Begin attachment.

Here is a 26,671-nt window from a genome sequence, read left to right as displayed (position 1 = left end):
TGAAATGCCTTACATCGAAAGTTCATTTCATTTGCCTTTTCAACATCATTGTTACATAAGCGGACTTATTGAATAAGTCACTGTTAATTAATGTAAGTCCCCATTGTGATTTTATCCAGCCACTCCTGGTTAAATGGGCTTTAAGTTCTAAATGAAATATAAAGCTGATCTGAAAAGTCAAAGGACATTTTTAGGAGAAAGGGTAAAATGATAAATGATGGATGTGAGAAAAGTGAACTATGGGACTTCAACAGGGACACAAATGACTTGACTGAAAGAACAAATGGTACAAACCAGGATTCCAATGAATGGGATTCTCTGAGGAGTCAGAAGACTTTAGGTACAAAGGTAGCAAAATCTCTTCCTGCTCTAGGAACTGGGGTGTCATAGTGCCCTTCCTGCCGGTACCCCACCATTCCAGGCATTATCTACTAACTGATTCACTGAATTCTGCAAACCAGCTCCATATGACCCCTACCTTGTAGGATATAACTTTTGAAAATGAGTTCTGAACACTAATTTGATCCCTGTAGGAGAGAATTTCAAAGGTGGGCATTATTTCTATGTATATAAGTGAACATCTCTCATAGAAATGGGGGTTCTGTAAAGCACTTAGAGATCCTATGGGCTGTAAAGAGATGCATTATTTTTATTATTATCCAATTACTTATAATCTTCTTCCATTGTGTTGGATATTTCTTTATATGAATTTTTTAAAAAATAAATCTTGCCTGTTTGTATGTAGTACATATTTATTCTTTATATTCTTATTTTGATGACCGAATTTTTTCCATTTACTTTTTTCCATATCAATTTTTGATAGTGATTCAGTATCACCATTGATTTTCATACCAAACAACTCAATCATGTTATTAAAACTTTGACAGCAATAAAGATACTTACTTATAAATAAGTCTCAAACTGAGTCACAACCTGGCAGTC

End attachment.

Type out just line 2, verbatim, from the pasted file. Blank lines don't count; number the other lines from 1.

TGAAATGCCTTACATCGAAAGTTCATTTCATTTGCCTTTTCAACATCATTGTTACATAAGCGGACTTATTGAATAAGTCACTGTTAATTAATGTAAGTCCCCATTGTGATTTTATCCAGCCACTCCTGGTTAAATGGGCTTTAAGTTCTAAATGAAATATAAAGCTGATCTGAAAAGTCAAAGGACATTTTTAGGAGAAAGGGTAAAATGATAAATGATGGATGTGAGAAAAGTGAACTATGGGACTTCAACAGGGACACAAATGACTTGACTGAAAGAACAAATGGTACAAACCAGGATTCCAATGAATGGGATTCTCTGAGGAGTCAGAAGACTTTAGGTACAAAGGTAGCAAAATCTCTTCCTGCTCTAGGAACTGGGGTGTCATAGTGCCCTTCCTGCCGGTACCCCACCATTCCAGGCATTATCTACTAACTGATTCACTGAATTCTGCAAACCAGCTCCATATGACCCCTACCTTGTAGGATATAACTTTTGAAAATGAGTTCTGAACACTAATTTGATCCCTGTAGGAGAGAATTTCAAAGGTGGGCATTATTTCTATGTATATAAGTGAACATCTCTCATAGAAATGGGGGTTCTGTAAAGCACTTAGAGATCCTATGGGCTGTAAAGAGATGCATTATTTTTATTATTATCCAATTACTTATAATCTTCTTCCATTGTGTTGGATATTTCTTTATATGAATTTTTTAAAAAATAAATCTTGCCTGTTTGTATGTAGTACATATTTATTCTTTATATTCTTATTTTGATGACCGAATTTTTTCCATTTACTTTTTTCCATATCAATTTTTGATAGTGATTCAGTATCACCATTGATTTTCATACCAAACAACTCAATCATGTTATTAAAACTTTGACAGCAATAAAGATACTTACTTATAAATAAGTCTCAAACTGAGTCACAACCTGGCAGTC